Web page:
What are you currently cutting?
TruTV's WORLD’S DUMBEST. We're in our 15th season.
Where did you grow up and when did you decide that you were an editor?
I was born and raised in Maplewood, NJ. I decided to become an editor in college, after declaring Communications as my major in my second year. Shortly after, I became the “go to” editor for all my clasSmates – mostly jamming on the Sony RM440. I suppose my interest stemmed from playing music and doing tons of 4 track recording when I was a kid – events on a timeline.
What was your first cut?
My first official editing credit was a 1994 commercial for General Mills DUNKAROOS for Saatchi & Saatchi. It was a combination of live action and animation featuring a young Party of Five alum, Lacey Chabert. Check it out
What’s one thing you’ve seen in the past 5 years that’s influenced something that you’ve cut?
I've got young kids, so I haven't really seen anything other than animated films for the last 1/2 decade, but even those flicks offer moments that make me forget that I know all about the technical behind the scenes stuff. For example, the scene in RATATOUILLE, when the critic tastes the signature dish and is instantly transported back to his childhood, where he is being comforted by his mother after skinning his knee. Pretty powerful stuff from Pixar. I'm always looking for the “magic” in movies, and trying hard to bring it to my work.
Who gave you your first break? Who’s one person you owe thanks to for getting you to where you are now?
I became Jerry Fried's assistant editor at Red Car Editorial in the early 90s. He taught me so much about editing – and not just the technology (which was in its infancy then... Cosa After Effects anyone?), but also the techniques. Pulling selects, the power of sound design, and other methods that still float around in my head to this day. I truly thank him for his invaluable instruction. He went on to become the mayor of Montclair, NJ. He handed me the first few commercials I cut.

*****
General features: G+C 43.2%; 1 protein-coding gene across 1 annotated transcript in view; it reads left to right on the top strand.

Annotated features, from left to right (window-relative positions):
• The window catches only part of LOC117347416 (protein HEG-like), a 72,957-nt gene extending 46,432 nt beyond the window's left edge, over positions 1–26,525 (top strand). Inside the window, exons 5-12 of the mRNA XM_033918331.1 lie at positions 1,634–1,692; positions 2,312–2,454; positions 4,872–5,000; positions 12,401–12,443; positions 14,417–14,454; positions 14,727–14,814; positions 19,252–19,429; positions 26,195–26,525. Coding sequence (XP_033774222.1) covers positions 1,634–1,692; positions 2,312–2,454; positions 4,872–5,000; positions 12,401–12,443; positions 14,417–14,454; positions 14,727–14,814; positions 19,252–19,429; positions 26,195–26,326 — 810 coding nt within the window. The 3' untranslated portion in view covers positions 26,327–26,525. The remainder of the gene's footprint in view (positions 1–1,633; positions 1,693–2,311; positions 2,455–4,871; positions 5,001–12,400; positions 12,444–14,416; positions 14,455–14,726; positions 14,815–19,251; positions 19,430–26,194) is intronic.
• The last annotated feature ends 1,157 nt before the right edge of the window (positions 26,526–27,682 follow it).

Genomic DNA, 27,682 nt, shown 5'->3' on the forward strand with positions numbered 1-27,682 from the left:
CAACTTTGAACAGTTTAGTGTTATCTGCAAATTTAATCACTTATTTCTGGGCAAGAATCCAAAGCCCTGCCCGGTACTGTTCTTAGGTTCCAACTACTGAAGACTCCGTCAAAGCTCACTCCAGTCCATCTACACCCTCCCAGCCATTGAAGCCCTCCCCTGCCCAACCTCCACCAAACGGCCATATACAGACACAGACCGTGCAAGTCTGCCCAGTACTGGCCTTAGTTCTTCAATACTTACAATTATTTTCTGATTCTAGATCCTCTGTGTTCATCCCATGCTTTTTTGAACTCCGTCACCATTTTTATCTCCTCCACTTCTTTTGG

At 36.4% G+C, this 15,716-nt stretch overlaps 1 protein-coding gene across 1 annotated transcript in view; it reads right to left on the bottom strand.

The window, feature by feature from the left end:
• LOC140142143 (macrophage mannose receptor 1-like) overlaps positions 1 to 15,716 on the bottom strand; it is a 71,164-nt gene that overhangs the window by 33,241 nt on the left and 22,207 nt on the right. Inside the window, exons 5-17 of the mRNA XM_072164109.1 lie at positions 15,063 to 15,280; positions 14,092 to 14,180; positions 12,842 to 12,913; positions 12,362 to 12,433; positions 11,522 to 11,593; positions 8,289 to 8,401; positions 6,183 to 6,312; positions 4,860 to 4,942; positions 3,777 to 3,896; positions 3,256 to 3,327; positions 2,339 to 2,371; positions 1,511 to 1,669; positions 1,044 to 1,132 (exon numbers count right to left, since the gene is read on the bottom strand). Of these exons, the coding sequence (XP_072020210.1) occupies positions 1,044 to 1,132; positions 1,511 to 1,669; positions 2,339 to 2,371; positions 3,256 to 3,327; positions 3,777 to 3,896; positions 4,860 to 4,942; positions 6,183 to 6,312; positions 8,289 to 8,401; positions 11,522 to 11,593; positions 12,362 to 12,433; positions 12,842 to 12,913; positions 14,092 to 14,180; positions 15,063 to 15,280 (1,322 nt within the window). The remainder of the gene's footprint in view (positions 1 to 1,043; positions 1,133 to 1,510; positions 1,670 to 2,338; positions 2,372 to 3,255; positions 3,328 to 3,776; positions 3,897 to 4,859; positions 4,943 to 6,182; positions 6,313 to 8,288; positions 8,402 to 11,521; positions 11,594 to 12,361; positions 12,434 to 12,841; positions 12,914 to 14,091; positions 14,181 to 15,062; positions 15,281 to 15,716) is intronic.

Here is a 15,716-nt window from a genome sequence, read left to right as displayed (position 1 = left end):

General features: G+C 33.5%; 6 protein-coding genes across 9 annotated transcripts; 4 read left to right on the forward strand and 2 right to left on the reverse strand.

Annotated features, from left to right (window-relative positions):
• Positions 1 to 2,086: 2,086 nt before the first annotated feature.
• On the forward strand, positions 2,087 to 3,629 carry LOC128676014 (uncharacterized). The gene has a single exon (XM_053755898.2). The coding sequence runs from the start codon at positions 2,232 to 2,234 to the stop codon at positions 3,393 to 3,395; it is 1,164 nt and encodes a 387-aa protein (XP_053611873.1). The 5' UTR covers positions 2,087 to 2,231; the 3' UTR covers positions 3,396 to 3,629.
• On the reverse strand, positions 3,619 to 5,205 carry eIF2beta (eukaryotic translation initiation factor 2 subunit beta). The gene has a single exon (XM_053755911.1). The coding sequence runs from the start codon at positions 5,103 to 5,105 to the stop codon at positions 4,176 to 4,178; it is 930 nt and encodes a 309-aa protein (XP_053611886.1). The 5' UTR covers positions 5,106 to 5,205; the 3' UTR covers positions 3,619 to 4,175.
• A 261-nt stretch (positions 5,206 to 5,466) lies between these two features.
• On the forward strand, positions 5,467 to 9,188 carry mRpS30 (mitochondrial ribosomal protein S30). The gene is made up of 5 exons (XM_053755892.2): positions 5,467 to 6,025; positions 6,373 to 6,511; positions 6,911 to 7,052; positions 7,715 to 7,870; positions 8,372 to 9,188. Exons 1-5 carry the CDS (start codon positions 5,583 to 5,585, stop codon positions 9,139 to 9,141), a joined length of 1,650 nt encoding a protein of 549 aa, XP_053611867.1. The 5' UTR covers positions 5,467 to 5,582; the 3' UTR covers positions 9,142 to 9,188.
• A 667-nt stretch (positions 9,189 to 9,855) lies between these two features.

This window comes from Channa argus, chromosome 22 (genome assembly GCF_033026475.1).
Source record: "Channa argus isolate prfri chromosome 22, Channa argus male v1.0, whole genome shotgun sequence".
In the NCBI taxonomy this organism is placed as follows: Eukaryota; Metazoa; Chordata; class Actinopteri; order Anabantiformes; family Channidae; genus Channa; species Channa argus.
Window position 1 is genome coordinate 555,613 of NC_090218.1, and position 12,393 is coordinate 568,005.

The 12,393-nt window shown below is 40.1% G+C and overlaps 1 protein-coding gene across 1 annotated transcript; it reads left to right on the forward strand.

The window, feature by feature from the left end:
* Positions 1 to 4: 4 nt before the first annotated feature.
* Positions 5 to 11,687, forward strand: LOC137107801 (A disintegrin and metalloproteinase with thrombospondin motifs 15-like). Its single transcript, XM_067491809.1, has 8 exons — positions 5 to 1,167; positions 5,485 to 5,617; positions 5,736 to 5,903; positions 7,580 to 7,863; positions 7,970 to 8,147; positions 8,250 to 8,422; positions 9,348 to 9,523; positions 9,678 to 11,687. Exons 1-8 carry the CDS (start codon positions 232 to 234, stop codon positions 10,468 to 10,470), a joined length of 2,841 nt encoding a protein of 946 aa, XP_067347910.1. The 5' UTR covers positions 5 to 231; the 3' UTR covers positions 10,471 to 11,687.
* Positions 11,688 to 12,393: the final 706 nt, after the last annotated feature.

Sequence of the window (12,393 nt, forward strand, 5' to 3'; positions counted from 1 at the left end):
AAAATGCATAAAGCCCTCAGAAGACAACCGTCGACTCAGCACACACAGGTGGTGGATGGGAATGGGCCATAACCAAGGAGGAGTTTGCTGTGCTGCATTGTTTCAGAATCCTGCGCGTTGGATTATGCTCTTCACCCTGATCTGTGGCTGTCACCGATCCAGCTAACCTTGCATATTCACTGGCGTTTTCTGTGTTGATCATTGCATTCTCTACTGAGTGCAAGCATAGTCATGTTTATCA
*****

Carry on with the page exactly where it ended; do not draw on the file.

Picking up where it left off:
How did you approach your career trajectory?
I've always tried to be flexible and prepared to work in many different genres.
What’s the most important thing you put into your projects?
Sound design and graphics. The occasional note-drawing red herring (Nudge, nudge. Wink, wink)
When approaching a scene, what’s your process?
Sound, then picture. I pace out a pretty tight radio-edit first, then fill in picture. If there is a ton of b-roll footage, I'll pull a select reel or multiple select reels per subject matter, which is a useful technique from the pre-metadata era. It's nice to have a string of pre-cut footage going in.
The one project you’re most proud?
I recently wrote, directed, and cut the first episode of a YouTube series that I came up with, called BLOCKBUSTERED! It's probably the first time that I created something that didn't require addressing notes. Priceless. Check it out
Stock Music Libraries?
Killer Tracks. Love the vintage stuff. Songs don't fade out.
Match Frame key?
Before Avid on PC, it was F1–now F6
Sitting or Standing?
Sitting. It's one of the perks of the job!! If I wanted to stand, I would
have become a chicken farmer.
FCP, Avid, or Premiere?
Premiere for home projects, and probably pretty soon for
work too. I use After Effects all the time and the integration is huge for me. Plus, the subscription pri-
cing plan is genus. FCPX is a joke.
Mac or PC?
I was a Mac fanboy for years, but without Apple supporting the Mac Pro, I see a souped-up HP in my future to support the Mercury Playback. (Miss you, Steve.)
Louie Prima Bio Pic
Mike Huetz is a member of New York Editors Collectve.